Optimizing Tomahawk Strikes
Brown, Gerald G.
Newman, Alexandra M.
Rosenthal, Richard E.
Rowe, Anton A.
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The Tomahawk land attack missile (TLAM) is the Navy's weapon of choice for striking shore targets from the sea. A TLAM launched from a surface combatant or a submarine is a reliable, unmanned, long-range, accurate weapon with sufficient payload to threaten almost any shore target. The Operations Research Department at the Naval Postgraduate School has developed optimization-based decision support tools to optimize TLAM strikes from single firing units or entire battle groups. The idea is to execute each strike efficiently while retaining residual firepower, and while considering a number of other essential details. By applying mathematical modeling, the result is the ability to plan fleet and theater-wide strikes in seconds.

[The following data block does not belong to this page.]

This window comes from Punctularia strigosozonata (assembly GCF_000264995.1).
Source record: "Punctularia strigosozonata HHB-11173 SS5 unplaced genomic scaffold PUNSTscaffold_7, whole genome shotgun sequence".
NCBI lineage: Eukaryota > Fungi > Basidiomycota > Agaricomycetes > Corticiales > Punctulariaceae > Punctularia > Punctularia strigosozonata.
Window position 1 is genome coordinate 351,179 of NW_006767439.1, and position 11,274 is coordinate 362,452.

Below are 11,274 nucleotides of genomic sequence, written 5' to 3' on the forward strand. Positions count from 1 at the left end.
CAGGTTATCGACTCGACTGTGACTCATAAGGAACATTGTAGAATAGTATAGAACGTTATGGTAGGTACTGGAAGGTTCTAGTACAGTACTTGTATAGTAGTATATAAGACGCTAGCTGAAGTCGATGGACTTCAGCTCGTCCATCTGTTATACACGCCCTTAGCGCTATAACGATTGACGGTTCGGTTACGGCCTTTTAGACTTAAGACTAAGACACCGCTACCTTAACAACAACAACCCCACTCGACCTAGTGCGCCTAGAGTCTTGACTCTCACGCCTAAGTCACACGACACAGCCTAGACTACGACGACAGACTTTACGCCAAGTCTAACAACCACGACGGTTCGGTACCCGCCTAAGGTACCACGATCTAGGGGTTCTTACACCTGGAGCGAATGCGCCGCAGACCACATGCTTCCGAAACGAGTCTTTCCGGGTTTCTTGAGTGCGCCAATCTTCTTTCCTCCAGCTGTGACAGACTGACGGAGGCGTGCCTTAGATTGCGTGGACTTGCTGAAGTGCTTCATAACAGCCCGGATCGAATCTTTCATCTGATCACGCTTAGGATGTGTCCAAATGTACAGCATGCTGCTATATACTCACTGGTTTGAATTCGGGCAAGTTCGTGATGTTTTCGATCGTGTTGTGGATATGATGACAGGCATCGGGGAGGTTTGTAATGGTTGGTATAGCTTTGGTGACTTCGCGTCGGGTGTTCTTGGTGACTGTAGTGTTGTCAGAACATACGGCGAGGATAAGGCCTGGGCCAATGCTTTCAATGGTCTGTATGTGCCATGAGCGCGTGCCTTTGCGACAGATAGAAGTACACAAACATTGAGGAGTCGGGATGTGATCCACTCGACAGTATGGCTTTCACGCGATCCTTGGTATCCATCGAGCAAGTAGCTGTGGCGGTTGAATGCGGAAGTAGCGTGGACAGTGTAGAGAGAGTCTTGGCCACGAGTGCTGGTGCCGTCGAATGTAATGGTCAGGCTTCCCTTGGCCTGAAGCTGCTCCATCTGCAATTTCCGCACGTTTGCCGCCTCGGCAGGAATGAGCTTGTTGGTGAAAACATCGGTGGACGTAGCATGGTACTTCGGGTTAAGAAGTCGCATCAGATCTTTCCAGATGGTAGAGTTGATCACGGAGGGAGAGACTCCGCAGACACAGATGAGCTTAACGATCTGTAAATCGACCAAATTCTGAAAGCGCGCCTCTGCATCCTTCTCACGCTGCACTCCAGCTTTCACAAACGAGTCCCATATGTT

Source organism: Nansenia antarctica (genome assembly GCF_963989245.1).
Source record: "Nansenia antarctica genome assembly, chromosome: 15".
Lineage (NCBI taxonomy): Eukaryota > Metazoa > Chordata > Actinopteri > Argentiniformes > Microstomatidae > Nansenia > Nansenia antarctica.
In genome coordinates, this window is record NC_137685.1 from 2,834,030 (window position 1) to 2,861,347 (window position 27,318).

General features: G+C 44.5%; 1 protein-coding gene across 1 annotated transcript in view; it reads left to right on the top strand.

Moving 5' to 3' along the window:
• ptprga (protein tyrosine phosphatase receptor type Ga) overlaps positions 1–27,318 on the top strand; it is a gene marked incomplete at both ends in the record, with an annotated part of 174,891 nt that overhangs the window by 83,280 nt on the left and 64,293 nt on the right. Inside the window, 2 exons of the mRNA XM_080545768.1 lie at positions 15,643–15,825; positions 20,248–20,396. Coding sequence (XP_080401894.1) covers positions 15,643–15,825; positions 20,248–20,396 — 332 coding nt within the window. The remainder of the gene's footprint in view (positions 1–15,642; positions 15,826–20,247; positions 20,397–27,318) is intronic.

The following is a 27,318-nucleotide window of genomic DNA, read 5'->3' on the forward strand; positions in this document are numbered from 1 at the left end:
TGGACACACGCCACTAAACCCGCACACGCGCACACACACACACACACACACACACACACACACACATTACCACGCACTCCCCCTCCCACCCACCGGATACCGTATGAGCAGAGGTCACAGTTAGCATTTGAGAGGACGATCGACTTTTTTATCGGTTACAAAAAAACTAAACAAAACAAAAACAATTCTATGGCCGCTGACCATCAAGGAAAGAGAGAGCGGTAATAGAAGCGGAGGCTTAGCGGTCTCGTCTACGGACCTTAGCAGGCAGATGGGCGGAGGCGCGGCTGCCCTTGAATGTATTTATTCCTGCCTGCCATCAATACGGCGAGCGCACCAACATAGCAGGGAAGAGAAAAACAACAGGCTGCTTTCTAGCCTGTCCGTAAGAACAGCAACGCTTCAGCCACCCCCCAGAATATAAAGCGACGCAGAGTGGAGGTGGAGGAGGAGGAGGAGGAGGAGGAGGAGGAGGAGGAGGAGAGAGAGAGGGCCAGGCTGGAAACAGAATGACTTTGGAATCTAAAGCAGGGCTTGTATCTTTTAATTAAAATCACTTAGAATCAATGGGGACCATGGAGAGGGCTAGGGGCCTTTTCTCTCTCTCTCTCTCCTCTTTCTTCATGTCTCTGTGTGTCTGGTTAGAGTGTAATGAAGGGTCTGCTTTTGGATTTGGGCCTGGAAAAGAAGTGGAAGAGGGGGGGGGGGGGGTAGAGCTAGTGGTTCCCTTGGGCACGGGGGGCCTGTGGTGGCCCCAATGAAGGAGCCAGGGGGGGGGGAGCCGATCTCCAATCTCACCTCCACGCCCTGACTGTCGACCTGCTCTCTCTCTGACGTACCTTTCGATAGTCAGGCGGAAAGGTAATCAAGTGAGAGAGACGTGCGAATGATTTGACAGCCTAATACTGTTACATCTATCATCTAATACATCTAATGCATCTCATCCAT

This report was prepared for and funded by Naval Surface Warfare Center, Dahlgren, Virginia, and the Office of Naval Research.
RightsThis publication is a work of the U.S. Government as defined in Title 17, United States Code, Section 101. Copyright protection is not available for this work in the United States.
NPS Report NumberNPS-OR-01-001-PR